If you're ready to conquer fear of public speaking (and even if you're not) here are 3 strategies that will help you to appear confident
How often have you heard a public speaker or presenter dominate a conversation not because the story was so interesting but because the speaker was disorganized?
Political candidates spend millions of dollars on advisers, media training, speech coaching, and advertising campaigns. They curry favor with influential movers and shakers to get them to speak on their behalf. But the best political strategy is rarely utilized. Robert F. Kennedy used it. George W. Bush used it. Even Andrew Cuomo used it. A political candidate's best bet is often a public speaker in his or her own backyard. When Robert F. Kennedy's campaign was floundering, he brought in Rose Kennedy who quickly took the mic. Jenna and Barbara Bush both spoke on behalf of their dad, George W. Bush. Andrew Cuomo had his younger daughter speak about his softer side (kids are often the best fundraisers). All three candidates won.
You don't need professional speakers. Have your family speak on your behalf.
Public speaking is not simply about good rhetoric. The messenger is as important as the message. I was reminded of this when I received this fundraising email from a candidate's father. While this is by no means a political endorsement, I do admire and commend the approach and the message. This is more powerful than any other kind of presentation, whether spoken or written. It's all about family.
I’m just a few moments away from boarding a plane bound for Uganda. This is the first time my family will set foot in this country since we were expelled in 1972.My daughter, Reshma, can’t be with us today because she’s in New York fighting for people like me, like us.
I came here as a political refugee. I had to change my name from Mukund to Mike, so I could find work. It wasn’t easy for us.
Reshma saw us struggle, and she learned to fight to create better opportunities for families like ours.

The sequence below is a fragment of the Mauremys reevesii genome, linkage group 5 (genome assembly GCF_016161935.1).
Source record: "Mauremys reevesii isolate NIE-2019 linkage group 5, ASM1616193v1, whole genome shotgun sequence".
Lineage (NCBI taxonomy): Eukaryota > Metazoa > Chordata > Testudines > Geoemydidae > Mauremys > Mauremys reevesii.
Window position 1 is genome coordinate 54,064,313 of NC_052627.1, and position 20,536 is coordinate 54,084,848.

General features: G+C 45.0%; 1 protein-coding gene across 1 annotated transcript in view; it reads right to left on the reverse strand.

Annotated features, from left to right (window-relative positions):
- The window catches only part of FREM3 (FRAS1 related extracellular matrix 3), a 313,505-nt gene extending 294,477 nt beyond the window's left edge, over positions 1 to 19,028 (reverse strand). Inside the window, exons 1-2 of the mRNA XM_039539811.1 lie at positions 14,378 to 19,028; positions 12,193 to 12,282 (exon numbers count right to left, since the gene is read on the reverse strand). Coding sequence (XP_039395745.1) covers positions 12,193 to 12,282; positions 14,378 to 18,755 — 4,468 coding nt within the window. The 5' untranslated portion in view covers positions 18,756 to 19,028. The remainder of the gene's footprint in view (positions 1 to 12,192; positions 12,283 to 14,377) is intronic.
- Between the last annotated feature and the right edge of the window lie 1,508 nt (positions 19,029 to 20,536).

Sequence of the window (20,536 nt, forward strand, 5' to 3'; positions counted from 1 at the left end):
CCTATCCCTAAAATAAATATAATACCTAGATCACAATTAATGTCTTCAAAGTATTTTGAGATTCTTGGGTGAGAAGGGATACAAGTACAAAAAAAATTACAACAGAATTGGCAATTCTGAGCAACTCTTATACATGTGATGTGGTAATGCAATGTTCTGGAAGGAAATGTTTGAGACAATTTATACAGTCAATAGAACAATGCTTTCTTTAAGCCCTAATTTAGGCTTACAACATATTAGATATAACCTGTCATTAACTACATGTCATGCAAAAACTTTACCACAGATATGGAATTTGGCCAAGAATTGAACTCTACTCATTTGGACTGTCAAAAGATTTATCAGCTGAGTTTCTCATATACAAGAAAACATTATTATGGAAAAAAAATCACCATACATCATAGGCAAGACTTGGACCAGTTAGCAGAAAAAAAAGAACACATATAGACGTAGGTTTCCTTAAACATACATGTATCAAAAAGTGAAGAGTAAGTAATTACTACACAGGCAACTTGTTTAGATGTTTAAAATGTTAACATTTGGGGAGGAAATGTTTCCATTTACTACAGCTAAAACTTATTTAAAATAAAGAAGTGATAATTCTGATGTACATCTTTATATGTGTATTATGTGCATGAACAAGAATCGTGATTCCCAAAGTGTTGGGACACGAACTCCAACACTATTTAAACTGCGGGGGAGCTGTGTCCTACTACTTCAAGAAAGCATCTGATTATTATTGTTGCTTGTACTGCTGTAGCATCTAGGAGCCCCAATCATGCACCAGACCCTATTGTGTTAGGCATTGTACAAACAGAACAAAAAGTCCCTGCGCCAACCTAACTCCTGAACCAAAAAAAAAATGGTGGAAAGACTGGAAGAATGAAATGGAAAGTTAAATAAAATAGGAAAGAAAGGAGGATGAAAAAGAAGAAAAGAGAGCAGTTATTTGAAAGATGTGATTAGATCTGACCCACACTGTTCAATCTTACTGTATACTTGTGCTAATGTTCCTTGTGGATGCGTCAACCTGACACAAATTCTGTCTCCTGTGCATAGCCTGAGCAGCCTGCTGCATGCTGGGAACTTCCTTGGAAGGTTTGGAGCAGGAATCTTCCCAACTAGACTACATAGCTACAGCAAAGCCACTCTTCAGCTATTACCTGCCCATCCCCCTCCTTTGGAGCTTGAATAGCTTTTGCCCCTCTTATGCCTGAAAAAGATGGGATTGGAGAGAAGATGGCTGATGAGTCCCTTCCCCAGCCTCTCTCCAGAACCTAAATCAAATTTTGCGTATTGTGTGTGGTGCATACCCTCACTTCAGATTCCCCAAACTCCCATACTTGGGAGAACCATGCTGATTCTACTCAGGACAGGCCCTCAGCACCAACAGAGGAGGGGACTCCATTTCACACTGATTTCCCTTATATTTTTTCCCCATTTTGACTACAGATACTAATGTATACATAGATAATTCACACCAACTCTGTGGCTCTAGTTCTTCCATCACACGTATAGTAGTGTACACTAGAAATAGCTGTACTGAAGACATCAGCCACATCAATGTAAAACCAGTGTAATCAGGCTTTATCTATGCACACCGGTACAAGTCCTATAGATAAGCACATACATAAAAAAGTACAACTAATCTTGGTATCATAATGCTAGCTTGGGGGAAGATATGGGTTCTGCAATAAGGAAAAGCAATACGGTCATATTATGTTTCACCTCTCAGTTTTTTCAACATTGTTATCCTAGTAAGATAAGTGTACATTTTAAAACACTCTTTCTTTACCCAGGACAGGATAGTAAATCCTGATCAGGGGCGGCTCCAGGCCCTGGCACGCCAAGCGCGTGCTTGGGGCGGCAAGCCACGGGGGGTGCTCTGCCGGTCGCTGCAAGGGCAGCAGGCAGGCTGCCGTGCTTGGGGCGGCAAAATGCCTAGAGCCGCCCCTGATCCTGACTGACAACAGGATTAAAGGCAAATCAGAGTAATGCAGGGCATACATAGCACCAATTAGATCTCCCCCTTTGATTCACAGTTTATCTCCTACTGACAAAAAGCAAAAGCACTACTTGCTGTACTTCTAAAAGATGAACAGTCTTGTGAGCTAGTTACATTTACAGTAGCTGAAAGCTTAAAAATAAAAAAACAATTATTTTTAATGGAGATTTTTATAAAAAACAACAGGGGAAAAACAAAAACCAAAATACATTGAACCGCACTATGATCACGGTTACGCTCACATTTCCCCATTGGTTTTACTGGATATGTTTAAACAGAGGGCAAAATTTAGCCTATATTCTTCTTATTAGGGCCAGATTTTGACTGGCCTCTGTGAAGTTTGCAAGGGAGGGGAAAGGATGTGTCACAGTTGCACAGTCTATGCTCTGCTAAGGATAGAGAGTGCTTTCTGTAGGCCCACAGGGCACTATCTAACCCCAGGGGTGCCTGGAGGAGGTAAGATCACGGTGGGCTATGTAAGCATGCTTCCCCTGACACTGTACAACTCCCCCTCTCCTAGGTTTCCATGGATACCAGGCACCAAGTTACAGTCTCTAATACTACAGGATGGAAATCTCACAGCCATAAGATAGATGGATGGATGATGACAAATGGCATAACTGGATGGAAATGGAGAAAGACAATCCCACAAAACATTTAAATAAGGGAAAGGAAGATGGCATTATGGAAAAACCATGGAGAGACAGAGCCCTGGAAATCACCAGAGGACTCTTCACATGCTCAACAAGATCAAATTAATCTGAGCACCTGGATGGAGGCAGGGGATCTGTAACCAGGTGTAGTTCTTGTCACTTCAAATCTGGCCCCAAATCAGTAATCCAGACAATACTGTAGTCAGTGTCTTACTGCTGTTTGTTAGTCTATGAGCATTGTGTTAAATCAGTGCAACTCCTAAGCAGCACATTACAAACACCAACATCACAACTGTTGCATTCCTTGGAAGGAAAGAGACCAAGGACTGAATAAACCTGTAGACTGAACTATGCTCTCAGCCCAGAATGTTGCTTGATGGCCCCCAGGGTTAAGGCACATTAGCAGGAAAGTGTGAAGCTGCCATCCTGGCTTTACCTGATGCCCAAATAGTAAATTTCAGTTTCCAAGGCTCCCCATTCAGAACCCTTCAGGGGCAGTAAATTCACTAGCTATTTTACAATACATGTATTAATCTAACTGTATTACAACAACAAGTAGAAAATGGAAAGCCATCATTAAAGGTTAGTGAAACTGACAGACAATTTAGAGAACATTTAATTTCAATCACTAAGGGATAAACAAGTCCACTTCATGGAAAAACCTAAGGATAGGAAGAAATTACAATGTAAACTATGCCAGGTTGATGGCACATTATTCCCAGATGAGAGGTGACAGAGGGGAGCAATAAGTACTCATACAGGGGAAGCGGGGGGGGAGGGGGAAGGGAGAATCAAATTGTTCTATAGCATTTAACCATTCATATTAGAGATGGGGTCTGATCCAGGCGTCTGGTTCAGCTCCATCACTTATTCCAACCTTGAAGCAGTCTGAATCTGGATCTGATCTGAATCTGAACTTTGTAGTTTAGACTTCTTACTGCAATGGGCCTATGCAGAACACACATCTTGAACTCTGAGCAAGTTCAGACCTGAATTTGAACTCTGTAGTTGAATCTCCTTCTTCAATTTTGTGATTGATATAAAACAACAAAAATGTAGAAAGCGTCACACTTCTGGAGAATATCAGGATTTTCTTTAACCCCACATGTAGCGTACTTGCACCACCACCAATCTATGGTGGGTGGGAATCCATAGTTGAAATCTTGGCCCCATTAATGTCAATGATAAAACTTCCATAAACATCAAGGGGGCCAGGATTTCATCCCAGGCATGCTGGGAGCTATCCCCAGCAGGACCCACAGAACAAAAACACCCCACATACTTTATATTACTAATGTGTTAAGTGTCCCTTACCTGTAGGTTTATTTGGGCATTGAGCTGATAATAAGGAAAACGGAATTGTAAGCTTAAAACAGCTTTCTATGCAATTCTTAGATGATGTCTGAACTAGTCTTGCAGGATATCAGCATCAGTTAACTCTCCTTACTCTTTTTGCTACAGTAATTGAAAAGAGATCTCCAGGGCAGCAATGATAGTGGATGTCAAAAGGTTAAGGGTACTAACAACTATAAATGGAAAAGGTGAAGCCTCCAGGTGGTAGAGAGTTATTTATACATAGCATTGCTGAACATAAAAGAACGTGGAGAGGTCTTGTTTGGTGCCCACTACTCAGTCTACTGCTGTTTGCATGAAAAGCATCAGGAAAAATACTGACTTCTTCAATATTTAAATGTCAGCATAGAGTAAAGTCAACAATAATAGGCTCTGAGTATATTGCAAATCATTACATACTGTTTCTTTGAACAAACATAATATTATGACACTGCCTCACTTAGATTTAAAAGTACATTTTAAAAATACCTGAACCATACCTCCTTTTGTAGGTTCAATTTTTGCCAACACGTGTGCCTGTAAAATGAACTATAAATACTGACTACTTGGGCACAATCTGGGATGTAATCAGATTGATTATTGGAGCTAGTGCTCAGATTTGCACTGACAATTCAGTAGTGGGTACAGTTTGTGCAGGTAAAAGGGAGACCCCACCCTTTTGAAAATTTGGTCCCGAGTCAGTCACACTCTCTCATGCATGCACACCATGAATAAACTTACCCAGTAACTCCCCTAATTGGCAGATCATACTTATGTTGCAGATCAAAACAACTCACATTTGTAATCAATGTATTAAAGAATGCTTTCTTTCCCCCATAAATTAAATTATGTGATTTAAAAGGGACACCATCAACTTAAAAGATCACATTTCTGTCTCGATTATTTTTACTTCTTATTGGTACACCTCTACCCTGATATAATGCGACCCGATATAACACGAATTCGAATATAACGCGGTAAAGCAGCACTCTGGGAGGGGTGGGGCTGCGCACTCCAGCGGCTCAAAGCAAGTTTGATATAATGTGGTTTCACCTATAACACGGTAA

Now, Reshma’s opponent has launched the first attack in the Public Advocate campaign. She’s saying that Reshma is out of touch with working people.
Out of touch? Not my daughter.
Reshma is a former Deputy Public Advocate, and the founder of Girls Who Code. Reshma has spent her life fighting to create better opportunities for underserved and disadvantaged people.
She needs your help right now to fight back. Will you help her out?
Thank you for supporting my daughter.
Best, Mukund Saujani
Situation: Marjorie, an owner of a coaching practice, was feeling stuck. Her dilemma: she needed to bring in money by developing her own coaching clients. At the same time she was a facilitator for a small business think tank and was expected to recruit a certain number of members to coach. She also had recruiting responsibilities for a woman's organization for which she was paid an honorarium. If she didn't meet her quota for the think tank she wouldn't be able to continue. But if she devoted her primary efforts to it, she would continue to have cash flow problems.
Solution: It was clear that Marjorie was putting herself last. We talked about setting priorities and the importance of putting herself first. Marjorie came to realize that her first priority had to be her own business, the small business think tank would be second, and the women's group would come last because it didn't bring in much money. We developed a strategy for Marjorie to sell her coaching services as a priority and then up-sell the think tank membership as a means of ongoing group support. We then worked on an elevator speech to help her position that message.
Result: Marjorie is no longer confused and has a strategy that supports her best interests and will increase her cash flow from now on. She said, "This is the best coaching I've ever experienced."